I had important questions: What are Bay Area juggalos like? Why is this happening in Oakland? Would it really just be the Central Valley invading? Black juggalos?! WTF?! Does that even exist?

Beforehand a friend of mine agreed with my concerns and quipped it was going to be like entering some “ultimate societal vortex.” Others warned me to brush up on my juggalo lore as I wouldn’t want to be exposed as a poser. I did my homework, read a few good articles on The Gathering and watched a really sad YouTube video about a juggalette mom who calls in to a radio show to tell the story of her baby who died shortly after birth in the hospital. She uses that story to fulfill her obsession with scoring free ICP merch.

Reverse racist, white-trash poser

Nervous about walking the streets and getting on BART with my face painted, I still had to get from San Francisco to my destination. I wasn’t sure how people would react.

I was glad to have my friend and photographer, Dallis, along for the ride. Although he wouldn’t join me in wicked clown make-up, he did help me feel as if I wasn’t completely alone. He quizzed my knowledge on the topic at hand and casually dropped the term “white trash.” It’s not an epithet I like to use, but I agree there are worse. Unfortunately, this is the one assigned to the juggalo.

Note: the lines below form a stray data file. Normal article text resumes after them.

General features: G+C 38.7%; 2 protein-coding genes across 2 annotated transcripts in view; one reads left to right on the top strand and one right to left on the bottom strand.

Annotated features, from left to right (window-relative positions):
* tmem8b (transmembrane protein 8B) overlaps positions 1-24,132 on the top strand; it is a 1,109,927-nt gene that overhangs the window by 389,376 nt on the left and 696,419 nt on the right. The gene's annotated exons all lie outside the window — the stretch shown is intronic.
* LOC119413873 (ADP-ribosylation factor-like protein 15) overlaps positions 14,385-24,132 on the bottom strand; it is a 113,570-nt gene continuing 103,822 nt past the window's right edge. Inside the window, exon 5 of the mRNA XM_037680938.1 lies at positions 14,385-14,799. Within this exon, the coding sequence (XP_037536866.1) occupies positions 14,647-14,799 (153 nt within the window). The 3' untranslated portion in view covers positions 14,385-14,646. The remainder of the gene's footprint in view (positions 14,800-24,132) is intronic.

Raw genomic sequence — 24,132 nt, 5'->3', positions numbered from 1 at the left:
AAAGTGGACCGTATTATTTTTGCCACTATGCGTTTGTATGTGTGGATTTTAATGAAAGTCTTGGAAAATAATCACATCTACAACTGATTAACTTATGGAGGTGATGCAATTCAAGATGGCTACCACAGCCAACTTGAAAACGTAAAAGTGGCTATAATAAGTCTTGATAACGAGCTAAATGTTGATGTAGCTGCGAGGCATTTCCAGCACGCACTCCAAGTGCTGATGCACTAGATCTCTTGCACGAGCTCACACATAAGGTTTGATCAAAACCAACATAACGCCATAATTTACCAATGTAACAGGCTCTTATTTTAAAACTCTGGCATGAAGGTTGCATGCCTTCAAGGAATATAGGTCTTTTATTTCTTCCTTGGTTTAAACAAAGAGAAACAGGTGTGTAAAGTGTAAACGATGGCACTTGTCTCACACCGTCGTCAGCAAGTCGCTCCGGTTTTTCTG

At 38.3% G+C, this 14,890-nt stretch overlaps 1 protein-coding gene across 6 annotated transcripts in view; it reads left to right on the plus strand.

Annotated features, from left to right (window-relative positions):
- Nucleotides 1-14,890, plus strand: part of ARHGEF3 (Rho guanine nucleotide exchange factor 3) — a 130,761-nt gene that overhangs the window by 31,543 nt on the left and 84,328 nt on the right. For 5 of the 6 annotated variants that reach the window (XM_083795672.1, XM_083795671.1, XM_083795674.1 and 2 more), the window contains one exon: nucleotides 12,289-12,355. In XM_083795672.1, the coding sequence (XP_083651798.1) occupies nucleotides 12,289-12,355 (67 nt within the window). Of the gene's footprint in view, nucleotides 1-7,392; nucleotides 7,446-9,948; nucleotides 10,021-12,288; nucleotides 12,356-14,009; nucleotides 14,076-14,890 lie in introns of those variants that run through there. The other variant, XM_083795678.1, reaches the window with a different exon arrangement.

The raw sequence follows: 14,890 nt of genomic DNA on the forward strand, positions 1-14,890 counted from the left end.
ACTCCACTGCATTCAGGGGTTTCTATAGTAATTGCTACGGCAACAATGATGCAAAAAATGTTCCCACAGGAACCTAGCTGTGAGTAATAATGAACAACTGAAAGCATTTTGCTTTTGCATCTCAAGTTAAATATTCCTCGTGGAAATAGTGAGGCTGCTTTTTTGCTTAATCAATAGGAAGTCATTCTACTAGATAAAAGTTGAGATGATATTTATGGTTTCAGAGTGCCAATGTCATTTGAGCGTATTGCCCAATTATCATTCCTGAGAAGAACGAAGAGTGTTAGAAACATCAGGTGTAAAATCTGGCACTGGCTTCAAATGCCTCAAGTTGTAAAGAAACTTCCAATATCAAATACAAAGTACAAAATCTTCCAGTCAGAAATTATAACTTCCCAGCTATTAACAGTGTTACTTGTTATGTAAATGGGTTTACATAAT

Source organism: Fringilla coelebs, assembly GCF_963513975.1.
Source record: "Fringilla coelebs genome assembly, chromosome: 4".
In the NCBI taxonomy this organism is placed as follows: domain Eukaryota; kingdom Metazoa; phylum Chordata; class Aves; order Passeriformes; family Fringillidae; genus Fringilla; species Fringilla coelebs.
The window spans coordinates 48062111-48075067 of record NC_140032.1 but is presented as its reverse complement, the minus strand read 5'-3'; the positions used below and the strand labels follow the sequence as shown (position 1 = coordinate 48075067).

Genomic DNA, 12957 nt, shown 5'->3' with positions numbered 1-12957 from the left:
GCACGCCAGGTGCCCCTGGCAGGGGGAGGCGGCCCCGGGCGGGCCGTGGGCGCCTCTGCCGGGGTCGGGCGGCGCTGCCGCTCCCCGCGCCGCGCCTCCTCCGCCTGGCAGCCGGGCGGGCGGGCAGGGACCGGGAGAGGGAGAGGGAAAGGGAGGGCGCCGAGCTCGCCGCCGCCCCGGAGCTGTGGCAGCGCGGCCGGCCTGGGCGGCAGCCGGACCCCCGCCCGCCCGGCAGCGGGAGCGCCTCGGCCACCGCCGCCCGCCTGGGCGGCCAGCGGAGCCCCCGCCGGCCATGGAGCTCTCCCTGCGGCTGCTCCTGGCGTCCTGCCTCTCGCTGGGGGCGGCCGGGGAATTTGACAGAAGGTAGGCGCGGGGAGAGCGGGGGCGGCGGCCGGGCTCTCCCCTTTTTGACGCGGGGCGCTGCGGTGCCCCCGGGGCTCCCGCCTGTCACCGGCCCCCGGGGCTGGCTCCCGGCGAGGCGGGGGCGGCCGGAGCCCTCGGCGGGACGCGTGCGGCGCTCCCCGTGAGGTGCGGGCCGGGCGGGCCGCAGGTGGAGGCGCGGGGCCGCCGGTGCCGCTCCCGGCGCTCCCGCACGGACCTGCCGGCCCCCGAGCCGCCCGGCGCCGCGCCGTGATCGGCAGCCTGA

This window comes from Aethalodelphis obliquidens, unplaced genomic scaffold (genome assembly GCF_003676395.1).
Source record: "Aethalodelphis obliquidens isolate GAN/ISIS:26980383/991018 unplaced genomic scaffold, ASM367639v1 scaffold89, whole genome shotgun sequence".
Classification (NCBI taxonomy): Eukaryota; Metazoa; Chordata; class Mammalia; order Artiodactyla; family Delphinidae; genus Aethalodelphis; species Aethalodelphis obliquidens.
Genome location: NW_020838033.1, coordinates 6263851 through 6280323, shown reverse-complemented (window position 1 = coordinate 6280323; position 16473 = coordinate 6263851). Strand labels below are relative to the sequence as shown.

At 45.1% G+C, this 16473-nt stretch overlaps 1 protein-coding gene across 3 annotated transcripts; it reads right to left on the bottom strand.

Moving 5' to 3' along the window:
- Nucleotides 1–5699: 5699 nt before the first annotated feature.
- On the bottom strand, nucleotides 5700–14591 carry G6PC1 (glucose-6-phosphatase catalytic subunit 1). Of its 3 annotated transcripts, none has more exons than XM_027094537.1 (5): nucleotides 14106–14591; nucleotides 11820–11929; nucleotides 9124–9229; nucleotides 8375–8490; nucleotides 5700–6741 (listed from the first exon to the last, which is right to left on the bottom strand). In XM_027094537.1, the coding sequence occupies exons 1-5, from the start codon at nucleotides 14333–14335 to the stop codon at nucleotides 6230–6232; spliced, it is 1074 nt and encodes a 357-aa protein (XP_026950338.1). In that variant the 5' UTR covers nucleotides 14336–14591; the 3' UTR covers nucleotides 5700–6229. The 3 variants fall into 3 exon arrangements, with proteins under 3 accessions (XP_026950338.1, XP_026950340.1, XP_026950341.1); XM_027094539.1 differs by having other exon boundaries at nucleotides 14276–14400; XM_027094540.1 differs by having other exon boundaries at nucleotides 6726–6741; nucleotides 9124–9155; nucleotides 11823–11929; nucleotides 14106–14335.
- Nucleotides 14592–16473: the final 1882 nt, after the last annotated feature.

Just about everyone looks down upon and ostracizes them like they’re a symbol for what’s wrong with Middle America. I got some strange stares on the train, but that was about it. Once we popped through the tunnel and found our stop, some fellow “ninjas” (who looked like frat boys) noticed me. They asked if I had any more face paint. Unaware if they were legit fans or if this was mockery, I asked if they were going to the show. It turned out they were being un-ironic (I saw them later at the Metro), so I guess I was the poser.

Waiting in a long line wrapped around the building with “The Family” was the best part of the night. Finally, I had power in numbers (though not all juggalos wear the paint). It was familiar to me, not just because of Midwest roots, but because of fanaticism over a music act. Their energy was electric. They wanted to see their heroes, Shaggy 2 Dope and Violent J perform. That’s when it clicked. This was all about inclusion.